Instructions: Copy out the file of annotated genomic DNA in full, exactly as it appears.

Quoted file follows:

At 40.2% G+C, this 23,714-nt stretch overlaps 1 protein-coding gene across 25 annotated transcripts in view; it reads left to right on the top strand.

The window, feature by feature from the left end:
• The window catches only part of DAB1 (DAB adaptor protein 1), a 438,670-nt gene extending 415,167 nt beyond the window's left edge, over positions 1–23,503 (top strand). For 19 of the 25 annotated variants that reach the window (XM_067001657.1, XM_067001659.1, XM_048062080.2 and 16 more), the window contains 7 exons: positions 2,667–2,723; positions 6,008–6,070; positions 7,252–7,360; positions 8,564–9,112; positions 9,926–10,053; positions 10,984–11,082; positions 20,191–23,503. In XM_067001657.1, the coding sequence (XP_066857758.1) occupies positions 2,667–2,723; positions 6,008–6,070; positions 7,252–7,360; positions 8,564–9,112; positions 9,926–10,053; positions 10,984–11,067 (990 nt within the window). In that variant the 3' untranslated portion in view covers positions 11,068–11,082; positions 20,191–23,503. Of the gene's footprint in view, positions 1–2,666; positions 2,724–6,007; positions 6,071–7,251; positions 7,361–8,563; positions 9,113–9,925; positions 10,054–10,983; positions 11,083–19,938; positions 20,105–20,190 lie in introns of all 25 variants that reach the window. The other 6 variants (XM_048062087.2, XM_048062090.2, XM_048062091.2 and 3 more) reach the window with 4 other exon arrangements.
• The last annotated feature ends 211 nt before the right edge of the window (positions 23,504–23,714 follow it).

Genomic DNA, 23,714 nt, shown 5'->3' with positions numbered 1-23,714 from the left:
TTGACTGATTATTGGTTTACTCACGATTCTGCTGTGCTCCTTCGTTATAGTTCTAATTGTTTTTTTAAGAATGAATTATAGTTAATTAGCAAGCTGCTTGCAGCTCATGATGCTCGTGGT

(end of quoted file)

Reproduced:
At 40.2% G+C, this 23,714-nt stretch overlaps 1 protein-coding gene across 25 annotated transcripts in view; it reads left to right on the top strand.

The window, feature by feature from the left end:
• The window catches only part of DAB1 (DAB adaptor protein 1), a 438,670-nt gene extending 415,167 nt beyond the window's left edge, over positions 1–23,503 (top strand). For 19 of the 25 annotated variants that reach the window (XM_067001657.1, XM_067001659.1, XM_048062080.2 and 16 more), the window contains 7 exons: positions 2,667–2,723; positions 6,008–6,070; positions 7,252–7,360; positions 8,564–9,112; positions 9,926–10,053; positions 10,984–11,082; positions 20,191–23,503. In XM_067001657.1, the coding sequence (XP_066857758.1) occupies positions 2,667–2,723; positions 6,008–6,070; positions 7,252–7,360; positions 8,564–9,112; positions 9,926–10,053; positions 10,984–11,067 (990 nt within the window). In that variant the 3' untranslated portion in view covers positions 11,068–11,082; positions 20,191–23,503. Of the gene's footprint in view, positions 1–2,666; positions 2,724–6,007; positions 6,071–7,251; positions 7,361–8,563; positions 9,113–9,925; positions 10,054–10,983; positions 11,083–19,938; positions 20,105–20,190 lie in introns of all 25 variants that reach the window. The other 6 variants (XM_048062087.2, XM_048062090.2, XM_048062091.2 and 3 more) reach the window with 4 other exon arrangements.
• The last annotated feature ends 211 nt before the right edge of the window (positions 23,504–23,714 follow it).

Genomic DNA, 23,714 nt, shown 5'->3' with positions numbered 1-23,714 from the left:
TTGACTGATTATTGGTTTACTCACGATTCTGCTGTGCTCCTTCGTTATAGTTCTAATTGTTTTTTTAAGAATGAATTATAGTTAATTAGCAAGCTGCTTGCAGCTCATGATGCTCGTGGT